Changes to NHS training funding could undermine the ability of trusts to deliver required efficiency savings, the education lead on the government’s NHS reform “listening exercise” has warned.
The Department of Health’s Liberating the NHS: developing the NHS workforce consultation proposed that the larger part of paying for training should be taken on by local “skills networks” funded by a levy on providers.
The new body Health Education England will “take a strategic overview of the funding priorities and allocate money to different areas as appropriate”, according to the consultation document.
Currently, training funds are taken from a central pot known as the multi-professional education and training budget and distributed through strategic health authorities.
The consultation ended in March but responses have not yet been published.
Julie Moore, NHS Future Forum education and training lead and chief executive of University Hospitals Birmingham Foundation Trust, told HSJ the plan would make workforce planning more “flexible”.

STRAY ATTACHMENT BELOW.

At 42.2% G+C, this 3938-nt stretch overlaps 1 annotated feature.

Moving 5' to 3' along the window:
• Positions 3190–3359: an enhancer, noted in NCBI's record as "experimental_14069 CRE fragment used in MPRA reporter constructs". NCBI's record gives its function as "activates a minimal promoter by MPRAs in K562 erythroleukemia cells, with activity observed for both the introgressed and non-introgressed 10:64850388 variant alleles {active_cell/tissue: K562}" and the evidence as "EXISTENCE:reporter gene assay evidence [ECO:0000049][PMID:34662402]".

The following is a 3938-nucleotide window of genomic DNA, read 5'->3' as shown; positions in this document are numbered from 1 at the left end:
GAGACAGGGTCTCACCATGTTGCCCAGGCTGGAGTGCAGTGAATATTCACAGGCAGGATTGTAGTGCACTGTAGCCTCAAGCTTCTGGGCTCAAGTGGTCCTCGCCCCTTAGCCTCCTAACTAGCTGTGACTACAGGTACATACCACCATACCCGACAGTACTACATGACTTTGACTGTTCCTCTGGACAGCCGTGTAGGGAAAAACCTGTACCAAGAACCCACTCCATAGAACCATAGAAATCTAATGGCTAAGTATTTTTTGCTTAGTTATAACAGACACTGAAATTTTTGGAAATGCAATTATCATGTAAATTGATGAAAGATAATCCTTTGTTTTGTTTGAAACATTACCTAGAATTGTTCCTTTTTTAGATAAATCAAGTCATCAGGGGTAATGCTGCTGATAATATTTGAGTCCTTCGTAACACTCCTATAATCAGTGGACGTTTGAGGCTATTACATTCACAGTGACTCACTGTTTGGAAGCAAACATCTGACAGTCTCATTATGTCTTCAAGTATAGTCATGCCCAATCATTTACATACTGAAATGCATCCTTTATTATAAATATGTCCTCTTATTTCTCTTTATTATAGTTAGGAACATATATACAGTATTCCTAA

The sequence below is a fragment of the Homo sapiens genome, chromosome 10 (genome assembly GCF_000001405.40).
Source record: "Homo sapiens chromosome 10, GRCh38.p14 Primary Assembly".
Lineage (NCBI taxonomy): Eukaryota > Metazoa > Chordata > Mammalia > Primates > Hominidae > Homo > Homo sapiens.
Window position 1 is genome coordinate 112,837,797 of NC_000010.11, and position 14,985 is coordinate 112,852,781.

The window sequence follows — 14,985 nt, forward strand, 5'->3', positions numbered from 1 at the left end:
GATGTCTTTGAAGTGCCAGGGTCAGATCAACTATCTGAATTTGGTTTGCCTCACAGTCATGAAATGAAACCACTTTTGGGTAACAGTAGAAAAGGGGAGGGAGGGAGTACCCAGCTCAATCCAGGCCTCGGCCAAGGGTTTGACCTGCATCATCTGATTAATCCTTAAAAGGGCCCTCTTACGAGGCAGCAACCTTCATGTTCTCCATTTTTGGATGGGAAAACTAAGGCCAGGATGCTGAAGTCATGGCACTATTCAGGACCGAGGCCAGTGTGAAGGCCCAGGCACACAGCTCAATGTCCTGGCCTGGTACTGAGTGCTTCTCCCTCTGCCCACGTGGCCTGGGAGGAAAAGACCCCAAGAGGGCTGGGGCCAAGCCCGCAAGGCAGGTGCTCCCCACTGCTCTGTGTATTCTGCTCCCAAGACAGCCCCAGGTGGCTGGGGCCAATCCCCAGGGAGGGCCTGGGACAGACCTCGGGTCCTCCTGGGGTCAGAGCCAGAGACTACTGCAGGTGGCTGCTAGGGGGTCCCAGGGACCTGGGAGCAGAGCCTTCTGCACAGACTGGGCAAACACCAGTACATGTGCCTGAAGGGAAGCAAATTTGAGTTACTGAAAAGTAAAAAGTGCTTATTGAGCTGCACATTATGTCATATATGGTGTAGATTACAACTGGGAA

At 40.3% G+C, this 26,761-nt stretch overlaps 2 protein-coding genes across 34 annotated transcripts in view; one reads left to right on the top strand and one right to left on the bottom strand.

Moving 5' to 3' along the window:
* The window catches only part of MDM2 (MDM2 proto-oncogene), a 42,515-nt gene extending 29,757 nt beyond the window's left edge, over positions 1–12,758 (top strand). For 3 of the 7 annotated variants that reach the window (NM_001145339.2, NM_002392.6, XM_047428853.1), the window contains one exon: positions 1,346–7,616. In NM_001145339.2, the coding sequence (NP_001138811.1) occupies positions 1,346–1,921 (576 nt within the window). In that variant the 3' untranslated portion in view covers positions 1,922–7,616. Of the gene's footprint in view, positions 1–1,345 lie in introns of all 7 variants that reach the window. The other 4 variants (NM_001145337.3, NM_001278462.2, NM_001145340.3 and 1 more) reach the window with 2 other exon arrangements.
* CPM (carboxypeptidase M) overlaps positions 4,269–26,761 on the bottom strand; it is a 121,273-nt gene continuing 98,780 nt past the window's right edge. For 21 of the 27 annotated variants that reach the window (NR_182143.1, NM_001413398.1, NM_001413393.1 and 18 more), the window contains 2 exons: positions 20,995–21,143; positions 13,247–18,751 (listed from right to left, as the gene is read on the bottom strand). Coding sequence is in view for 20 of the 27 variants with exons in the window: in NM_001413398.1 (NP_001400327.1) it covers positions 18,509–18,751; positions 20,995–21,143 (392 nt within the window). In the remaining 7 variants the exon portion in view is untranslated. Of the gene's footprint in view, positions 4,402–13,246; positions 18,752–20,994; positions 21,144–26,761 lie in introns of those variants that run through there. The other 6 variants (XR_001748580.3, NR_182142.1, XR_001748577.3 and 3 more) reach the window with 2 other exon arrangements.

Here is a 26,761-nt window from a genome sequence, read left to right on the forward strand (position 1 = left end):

However, she said people were “rightly concerned” about how the NHS is going to make savings and how an “imposed” levy on providers to fund training would work.
“The way that education training is [to be] funded could actually add to the [financial] problem,” she said.
She said trusts feared the changes could leave some providers that were already struggling to make savings worse off, depending on how the levy and funding formula operate.
The King’s Fund’s response to the consultation in March called for clarity on how the levy will be allocated and said “devising a formula perceived to be fair by all is likely to be very difficult”.
Ms Moore said there was a concern about the pace of change and said a “phased” approach would be “more helpful”.
She said: “That is something I will be feeding back, that people are worried about the speed of that change as well as the overall changes [to training].”
Ms Moore also said focus on the government’s training and education proposals had been “lost” due to the volume of change taking place in the health service.
She said: “If it was the only thing happening people would really be looking at the detail.”
She said she intended to “crystallise” the concerns heard during the listening exercise and feed them back to the DH.
A DH spokeswoman said the department expects to respond to the consultation in the summer.
An NHS Employers spokesman said: “We urge the DH to work closely with stakeholders to ensure any proposals are appropriate and are developed with a view to transition arrangements. They must ensure individual organisations are not destabilised by the changes.”